I’d venture to say that nowadays, geopolitical risk is a factor you think about quite regularly in your trading, yet it may also be a term that’s relatively new to your vocabulary. Perhaps it’s a sign of changing times in the markets, and indeed, in the world, but it’s only after the financial crisis that most began paying attention to geopolitics. Afterall, in the past, credit crises and bailouts, not to mention buzzwords like “Brexit,” “Flash Crash,” and other phenomena weren’t as front and centre as they are today.
The fact is, though, that in a tumultuous and divided world where horrors like terrorism, religious persecution, and violent military conflicts are present every day, geopolitical events are perhaps the most prominent of all market-moving events. So prominent is geopolitical risk, in fact, that it should play a role in your trading…just maybe not the role that you think.
You see, longer-term swing traders like those of us who follow the Lazy Trader methodology will analyse and process geopolitical risk differently than, say, intraday traders. So while it is a factor to consider, here are a few ideas for decoding its shorter-term impact and remaining confident and committed to your longer-term positioning in the markets.
Traders and investors have seen plenty of geopolitical risk return to the markets here in the first part of 2017. Donald Trump becoming US President, for example, created a great deal of geopolitical risk due to his divisive and controversial nature, for one, but especially because of Trump’s comments about his desire to change the way the US conducts business and trade with the rest of the world. That, almost by definition, is what is meant by the term ‘Geopolitics.’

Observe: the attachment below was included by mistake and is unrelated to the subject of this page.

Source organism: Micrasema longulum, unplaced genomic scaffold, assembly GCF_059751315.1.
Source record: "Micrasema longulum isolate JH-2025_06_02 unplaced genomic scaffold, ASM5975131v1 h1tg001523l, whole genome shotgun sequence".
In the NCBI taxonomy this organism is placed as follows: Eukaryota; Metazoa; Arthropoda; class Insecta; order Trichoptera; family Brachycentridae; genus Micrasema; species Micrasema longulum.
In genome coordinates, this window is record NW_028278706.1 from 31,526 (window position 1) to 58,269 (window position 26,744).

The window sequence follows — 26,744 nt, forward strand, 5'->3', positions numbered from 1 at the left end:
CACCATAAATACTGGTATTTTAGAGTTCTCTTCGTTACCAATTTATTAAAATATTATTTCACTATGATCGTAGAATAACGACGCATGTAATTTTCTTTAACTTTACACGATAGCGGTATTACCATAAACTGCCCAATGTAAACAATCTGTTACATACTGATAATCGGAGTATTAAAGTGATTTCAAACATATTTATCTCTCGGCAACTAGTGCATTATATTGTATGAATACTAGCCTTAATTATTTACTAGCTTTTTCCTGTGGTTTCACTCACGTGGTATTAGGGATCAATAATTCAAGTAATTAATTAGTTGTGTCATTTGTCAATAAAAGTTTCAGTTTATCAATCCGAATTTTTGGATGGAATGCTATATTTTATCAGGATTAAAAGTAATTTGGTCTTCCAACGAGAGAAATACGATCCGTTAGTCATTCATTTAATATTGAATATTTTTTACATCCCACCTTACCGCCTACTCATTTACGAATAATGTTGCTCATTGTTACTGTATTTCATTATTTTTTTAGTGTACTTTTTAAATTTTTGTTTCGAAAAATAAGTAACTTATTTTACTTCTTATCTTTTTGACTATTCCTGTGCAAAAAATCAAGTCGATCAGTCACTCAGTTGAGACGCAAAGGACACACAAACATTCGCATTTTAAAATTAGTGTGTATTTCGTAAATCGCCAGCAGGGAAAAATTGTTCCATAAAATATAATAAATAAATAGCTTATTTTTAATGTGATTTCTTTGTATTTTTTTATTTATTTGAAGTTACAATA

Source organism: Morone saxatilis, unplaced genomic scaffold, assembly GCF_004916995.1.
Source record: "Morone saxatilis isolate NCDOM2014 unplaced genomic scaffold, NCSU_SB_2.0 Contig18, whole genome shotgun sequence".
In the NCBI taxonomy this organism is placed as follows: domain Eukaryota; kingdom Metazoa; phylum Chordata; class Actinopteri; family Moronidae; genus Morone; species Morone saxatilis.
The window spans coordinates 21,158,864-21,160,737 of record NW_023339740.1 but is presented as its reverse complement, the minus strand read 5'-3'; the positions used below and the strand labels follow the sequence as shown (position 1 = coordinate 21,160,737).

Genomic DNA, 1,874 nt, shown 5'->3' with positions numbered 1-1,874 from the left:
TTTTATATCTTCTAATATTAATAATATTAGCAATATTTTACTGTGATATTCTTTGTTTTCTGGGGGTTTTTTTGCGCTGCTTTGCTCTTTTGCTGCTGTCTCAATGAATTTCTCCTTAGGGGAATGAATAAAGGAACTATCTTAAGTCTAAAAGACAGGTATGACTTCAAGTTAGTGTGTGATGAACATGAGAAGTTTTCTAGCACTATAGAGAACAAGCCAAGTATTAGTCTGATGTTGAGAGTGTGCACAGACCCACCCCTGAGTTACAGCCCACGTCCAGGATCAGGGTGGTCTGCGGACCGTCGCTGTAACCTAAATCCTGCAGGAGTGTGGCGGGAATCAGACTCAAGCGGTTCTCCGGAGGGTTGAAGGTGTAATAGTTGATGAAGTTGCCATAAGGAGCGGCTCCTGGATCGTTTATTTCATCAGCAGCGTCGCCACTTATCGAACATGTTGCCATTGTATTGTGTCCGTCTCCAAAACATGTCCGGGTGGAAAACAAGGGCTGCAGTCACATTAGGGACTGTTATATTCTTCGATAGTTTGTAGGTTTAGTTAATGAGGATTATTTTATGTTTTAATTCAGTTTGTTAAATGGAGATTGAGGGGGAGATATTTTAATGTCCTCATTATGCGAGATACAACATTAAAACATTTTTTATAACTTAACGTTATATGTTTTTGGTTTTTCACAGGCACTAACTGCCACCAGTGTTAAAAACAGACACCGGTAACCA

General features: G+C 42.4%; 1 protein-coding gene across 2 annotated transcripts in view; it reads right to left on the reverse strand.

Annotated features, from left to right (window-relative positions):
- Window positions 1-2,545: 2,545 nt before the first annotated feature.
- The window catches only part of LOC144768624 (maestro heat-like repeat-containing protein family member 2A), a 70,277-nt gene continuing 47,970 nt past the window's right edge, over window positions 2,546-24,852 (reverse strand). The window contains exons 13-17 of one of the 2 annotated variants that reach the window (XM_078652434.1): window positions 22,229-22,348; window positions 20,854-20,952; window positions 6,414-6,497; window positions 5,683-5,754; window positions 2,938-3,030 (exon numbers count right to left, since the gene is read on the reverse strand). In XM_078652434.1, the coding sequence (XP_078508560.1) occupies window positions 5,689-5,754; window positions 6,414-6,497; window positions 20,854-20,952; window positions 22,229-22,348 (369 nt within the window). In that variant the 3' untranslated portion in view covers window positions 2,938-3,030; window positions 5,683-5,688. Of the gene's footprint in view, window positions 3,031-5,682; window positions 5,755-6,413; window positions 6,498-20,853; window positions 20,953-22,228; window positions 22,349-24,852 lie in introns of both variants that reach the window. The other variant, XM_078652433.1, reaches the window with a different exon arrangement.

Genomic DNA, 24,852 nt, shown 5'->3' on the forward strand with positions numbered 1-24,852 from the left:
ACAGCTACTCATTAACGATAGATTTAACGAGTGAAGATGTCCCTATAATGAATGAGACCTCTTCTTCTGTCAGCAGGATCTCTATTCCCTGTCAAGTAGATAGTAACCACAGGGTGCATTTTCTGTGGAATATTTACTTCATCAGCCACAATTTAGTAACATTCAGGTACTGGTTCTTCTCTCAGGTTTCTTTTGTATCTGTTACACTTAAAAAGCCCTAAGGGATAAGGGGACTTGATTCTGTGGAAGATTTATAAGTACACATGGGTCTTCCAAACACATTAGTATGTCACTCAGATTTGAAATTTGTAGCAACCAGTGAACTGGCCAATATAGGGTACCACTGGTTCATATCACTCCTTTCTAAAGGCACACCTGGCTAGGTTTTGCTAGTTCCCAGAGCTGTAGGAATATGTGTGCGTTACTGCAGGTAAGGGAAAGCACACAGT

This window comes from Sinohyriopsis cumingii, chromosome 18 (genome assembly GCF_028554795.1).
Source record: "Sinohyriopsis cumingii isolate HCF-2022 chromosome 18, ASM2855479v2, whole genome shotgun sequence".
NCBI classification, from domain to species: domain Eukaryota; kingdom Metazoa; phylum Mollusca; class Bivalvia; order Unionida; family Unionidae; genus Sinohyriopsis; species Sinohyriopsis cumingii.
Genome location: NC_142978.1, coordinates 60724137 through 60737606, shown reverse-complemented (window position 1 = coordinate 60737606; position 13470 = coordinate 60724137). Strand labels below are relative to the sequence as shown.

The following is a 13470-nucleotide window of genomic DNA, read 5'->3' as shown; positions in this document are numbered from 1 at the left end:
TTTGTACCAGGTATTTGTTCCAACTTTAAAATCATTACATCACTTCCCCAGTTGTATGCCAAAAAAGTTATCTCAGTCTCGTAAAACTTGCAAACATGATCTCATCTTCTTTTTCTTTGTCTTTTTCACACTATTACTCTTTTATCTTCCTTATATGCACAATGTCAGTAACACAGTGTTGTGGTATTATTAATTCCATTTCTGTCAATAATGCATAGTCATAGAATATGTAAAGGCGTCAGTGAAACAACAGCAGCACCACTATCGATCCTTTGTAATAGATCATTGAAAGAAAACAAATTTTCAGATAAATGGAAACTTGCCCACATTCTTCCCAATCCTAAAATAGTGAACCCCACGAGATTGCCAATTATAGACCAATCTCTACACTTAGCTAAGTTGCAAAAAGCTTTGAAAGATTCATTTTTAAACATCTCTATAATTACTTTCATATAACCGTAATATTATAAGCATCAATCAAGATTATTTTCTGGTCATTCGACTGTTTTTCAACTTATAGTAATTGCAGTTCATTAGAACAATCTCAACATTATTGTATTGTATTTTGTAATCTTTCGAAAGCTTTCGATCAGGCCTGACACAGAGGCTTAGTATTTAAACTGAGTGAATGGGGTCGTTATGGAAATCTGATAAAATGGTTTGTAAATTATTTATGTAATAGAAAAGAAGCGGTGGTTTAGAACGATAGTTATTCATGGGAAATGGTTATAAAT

Geopolitics: The study of how geography and economics influence politics and the relations between countries. (Source)
The fact that world equity markets moved sharply lower in response to Mr. Trump’s victory in the Presidential election was a textbook example of geopolitical risk in action. But so, too, are any and all market reactions that come, say, in response to any escalation in the global tensions with Russia and/or North Korea, the ongoing conflicts in Syria, Ukraine, and elsewhere, and following terror attacks, whenever they (very tragically) occur.
Particularly in this modern era, when news and headlines from around the world consistently move markets, geopolitical risk is a factor that every trader must watch…but I’d assert that longer-term traders needn’t fear geopolitics in quite the same way intraday traders would. And here’s why:
Because while news and geopolitical risk make markets behave unpredictably in the short term, over time, dominant forces like that market’s prevailing trend, and the technical and perhaps fundamental forces that traditionally drive markets, still tend to win out.